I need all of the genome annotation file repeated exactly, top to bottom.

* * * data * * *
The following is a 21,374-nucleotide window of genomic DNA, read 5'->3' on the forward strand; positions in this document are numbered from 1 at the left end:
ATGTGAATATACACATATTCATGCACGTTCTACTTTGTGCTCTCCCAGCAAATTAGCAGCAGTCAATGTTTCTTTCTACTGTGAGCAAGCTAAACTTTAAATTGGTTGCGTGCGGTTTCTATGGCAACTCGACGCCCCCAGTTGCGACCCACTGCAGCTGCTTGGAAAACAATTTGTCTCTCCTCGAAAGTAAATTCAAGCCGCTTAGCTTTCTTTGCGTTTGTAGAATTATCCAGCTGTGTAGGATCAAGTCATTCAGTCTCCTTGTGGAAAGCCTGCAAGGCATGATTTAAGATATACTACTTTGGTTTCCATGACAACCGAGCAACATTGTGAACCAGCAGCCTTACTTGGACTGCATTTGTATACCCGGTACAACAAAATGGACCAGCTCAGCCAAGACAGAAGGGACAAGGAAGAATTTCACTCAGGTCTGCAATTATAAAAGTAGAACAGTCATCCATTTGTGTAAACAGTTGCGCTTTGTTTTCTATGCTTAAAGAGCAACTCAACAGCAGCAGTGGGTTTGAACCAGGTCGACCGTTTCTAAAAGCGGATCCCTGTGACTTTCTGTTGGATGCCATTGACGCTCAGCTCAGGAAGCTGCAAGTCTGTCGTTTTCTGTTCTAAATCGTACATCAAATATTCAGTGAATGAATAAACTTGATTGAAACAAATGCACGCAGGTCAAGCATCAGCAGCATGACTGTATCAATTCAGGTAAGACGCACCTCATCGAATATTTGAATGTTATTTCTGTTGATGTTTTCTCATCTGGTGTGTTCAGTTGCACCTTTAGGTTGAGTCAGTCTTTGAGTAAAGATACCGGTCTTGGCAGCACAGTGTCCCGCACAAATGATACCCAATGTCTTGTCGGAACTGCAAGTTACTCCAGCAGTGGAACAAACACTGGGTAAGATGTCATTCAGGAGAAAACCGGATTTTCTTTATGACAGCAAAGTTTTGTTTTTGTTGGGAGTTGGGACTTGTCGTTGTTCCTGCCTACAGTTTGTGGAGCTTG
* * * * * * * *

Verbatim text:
The following is a 21,374-nucleotide window of genomic DNA, read 5'->3' on the forward strand; positions in this document are numbered from 1 at the left end:
ATGTGAATATACACATATTCATGCACGTTCTACTTTGTGCTCTCCCAGCAAATTAGCAGCAGTCAATGTTTCTTTCTACTGTGAGCAAGCTAAACTTTAAATTGGTTGCGTGCGGTTTCTATGGCAACTCGACGCCCCCAGTTGCGACCCACTGCAGCTGCTTGGAAAACAATTTGTCTCTCCTCGAAAGTAAATTCAAGCCGCTTAGCTTTCTTTGCGTTTGTAGAATTATCCAGCTGTGTAGGATCAAGTCATTCAGTCTCCTTGTGGAAAGCCTGCAAGGCATGATTTAAGATATACTACTTTGGTTTCCATGACAACCGAGCAACATTGTGAACCAGCAGCCTTACTTGGACTGCATTTGTATACCCGGTACAACAAAATGGACCAGCTCAGCCAAGACAGAAGGGACAAGGAAGAATTTCACTCAGGTCTGCAATTATAAAAGTAGAACAGTCATCCATTTGTGTAAACAGTTGCGCTTTGTTTTCTATGCTTAAAGAGCAACTCAACAGCAGCAGTGGGTTTGAACCAGGTCGACCGTTTCTAAAAGCGGATCCCTGTGACTTTCTGTTGGATGCCATTGACGCTCAGCTCAGGAAGCTGCAAGTCTGTCGTTTTCTGTTCTAAATCGTACATCAAATATTCAGTGAATGAATAAACTTGATTGAAACAAATGCACGCAGGTCAAGCATCAGCAGCATGACTGTATCAATTCAGGTAAGACGCACCTCATCGAATATTTGAATGTTATTTCTGTTGATGTTTTCTCATCTGGTGTGTTCAGTTGCACCTTTAGGTTGAGTCAGTCTTTGAGTAAAGATACCGGTCTTGGCAGCACAGTGTCCCGCACAAATGATACCCAATGTCTTGTCGGAACTGCAAGTTACTCCAGCAGTGGAACAAACACTGGGTAAGATGTCATTCAGGAGAAAACCGGATTTTCTTTATGACAGCAAAGTTTTGTTTTTGTTGGGAGTTGGGACTTGTCGTTGTTCCTGCCTACAGTTTGTGGAGCTTG